- Approval of Buhari's leadership tumbles 23 points
- Nigerians are more confident in government's efforts to fight terrorism
- More than eight in 10 say government corruption is widespread
WASHINGTON, D.C. -- Support for Nigerian President Muhammadu Buhari is declining more than a year after he became the first opposition presidential candidate in Nigerian history to defeat an incumbent. Buhari's approval rating now stands at 44%, down from 67% in June 2015, measured one month after he took office.
|*Goodluck Jonathan's final full year in office|
|Gallup World Poll|
Both Nigerians and the international community had high hopes when Buhari became president in May 2015. Buhari replaced Goodluck Jonathan, an unpopular president whose efforts to combat Boko Haram many regarded as feckless and whose administration organizations and public figures alike routinely panned as corrupt. Dogged by those issues, Jonathan's approval ratings were consistently low in his last few years in office. Buhari took office promising to advance the country's fight against corruption and terrorism, but his management of the economy might ultimately determine the success or failure of his presidency.
Buhari's approval ratings have dropped in tandem with Nigerians' outlook on the economy, as a record-high 57% now rate economic conditions in the country as poor. Falling crude prices, sabotage to the oil industry in the Niger Delta and, according to some, the current administration's policies have damaged Nigeria's oil-dependent economy -- which is now officially in a recession. Nigerians have particularly felt the effects of surging prices caused by inflation and the controversial cut of popular fuel subsidies in 2015.
Although Buhari has a reputation for tackling corruption, nearly as many Nigerians (85%) see corruption in government as widespread in 2016 as in past years. Though recent anti-corruption initiatives have succeeded in removing nearly 24,000 fake employees from the government payroll and several high-profile corruption trials have captured headlines, Buhari has received criticism for not pursuing corruption cases among members of his own party.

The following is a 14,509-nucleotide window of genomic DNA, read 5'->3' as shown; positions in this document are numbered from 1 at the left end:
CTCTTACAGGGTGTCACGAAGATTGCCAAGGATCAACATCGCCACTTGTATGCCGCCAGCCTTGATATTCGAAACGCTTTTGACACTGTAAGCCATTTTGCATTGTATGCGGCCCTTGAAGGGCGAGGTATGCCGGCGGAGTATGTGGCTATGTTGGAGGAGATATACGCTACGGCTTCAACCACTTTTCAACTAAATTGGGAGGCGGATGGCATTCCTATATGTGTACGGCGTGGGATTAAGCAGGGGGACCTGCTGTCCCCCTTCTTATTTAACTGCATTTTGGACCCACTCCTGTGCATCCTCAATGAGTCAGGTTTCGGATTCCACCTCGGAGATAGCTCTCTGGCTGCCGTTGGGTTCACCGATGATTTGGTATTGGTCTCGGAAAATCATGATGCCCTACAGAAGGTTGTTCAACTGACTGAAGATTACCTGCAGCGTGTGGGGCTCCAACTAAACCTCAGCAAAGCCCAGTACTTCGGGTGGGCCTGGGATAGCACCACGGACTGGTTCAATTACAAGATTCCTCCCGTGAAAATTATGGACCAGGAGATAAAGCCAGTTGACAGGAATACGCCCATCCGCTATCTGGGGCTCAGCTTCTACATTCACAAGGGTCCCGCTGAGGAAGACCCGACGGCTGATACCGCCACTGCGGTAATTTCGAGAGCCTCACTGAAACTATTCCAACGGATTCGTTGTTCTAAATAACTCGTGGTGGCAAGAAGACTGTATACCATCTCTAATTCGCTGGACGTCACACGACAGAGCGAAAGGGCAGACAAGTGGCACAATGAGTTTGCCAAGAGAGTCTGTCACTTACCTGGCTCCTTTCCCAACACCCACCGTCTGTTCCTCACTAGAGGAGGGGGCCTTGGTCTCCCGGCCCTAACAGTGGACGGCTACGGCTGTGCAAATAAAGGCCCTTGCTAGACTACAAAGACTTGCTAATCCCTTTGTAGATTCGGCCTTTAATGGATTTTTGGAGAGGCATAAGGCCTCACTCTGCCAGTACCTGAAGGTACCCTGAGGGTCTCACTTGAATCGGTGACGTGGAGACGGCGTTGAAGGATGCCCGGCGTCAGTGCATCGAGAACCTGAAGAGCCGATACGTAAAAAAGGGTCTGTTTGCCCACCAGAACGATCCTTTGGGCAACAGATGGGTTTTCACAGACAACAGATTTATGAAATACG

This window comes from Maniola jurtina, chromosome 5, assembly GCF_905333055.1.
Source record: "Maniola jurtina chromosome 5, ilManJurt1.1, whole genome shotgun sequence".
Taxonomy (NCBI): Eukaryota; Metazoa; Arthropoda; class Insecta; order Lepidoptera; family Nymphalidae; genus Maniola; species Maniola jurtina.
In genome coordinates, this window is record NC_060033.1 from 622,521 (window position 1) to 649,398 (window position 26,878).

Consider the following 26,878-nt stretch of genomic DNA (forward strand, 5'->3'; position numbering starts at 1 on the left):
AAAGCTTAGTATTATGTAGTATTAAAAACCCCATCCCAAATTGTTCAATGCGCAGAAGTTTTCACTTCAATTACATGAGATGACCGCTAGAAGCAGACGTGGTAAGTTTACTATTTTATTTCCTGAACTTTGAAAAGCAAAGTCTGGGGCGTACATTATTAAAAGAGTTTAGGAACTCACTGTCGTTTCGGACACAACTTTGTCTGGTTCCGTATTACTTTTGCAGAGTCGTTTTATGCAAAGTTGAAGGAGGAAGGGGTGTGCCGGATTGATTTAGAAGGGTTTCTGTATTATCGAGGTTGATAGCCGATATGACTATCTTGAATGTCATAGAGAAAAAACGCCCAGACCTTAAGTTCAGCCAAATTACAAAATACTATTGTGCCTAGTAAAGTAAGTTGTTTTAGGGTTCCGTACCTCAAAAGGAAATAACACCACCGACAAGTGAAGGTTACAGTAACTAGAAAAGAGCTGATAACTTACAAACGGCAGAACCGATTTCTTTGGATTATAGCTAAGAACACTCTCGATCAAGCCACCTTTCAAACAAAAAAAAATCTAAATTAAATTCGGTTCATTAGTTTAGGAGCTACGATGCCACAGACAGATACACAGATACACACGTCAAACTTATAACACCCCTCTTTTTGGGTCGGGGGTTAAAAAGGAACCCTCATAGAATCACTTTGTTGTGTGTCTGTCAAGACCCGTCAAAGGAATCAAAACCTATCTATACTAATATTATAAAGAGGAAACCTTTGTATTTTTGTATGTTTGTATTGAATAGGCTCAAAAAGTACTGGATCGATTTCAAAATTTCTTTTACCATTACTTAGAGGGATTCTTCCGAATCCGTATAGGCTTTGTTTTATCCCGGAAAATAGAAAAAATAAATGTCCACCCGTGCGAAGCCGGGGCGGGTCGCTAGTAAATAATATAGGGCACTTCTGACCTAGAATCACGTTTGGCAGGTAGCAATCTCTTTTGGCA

While opinions about the economy have worsened and perceptions of corruption have not markedly improved under Buhari, Nigerians view the fight against terrorism more positively. Roughly six in 10 Nigerians (61%) say their government is doing enough to combat terrorism in 2016; this figure is steady from 2015 but is a 35-percentage-point rise from Jonathan's last full year in office.
The Nigerian military has made major gains in the country's northeast against the terrorist group Boko Haram. Though most Nigerians (84%) still view Boko Haram as a significant threat to the country, this is a significant drop from the 95% who said the same in 2014.
Buhari's historic election gave rise to a rare moment of hope in Nigerian politics stemming from the expectation that the former general could crush Boko Haram and rein in the country's debilitating corruption. While many Nigerians are more satisfied with the government's performance against terrorism under the Buhari administration, the perception that corruption is widespread in the government remains prevalent.
However, the defining struggle of Buhari's early presidency has become Nigeria's failing economy. For the first time since 1995, Nigeria's GDP looks set to shrink on an annual basis, as Nigerians struggle with the near-doubling of fuel prices and surging costs for almost everything else, including food. Despite Buhari's campaign promises to tackle terror and corruption, Nigerians' unusually poor views of economic conditions suggest his presidency may ultimately be judged by his ability to diversify the economy, control inflation and promote job growth.
Results are based on face-to-face interviews with 1,000 adults, aged 15 and older, conducted April 9-May 5, 2016, in Nigeria. For results based on the total sample of national adults, one can say with 95% confidence that the maximum margin of sampling error is ±4 percentage points. The states of Adamawa, Borno and Yobe were under a state of emergency due to Boko Haram activity and were excluded for safety and security reasons. These states represent 4.5% of the population. The margin of error reflects the influence of data weighting. In addition to sampling error, question wording and practical difficulties in conducting surveys can introduce error or bias into the findings of public opinion polls.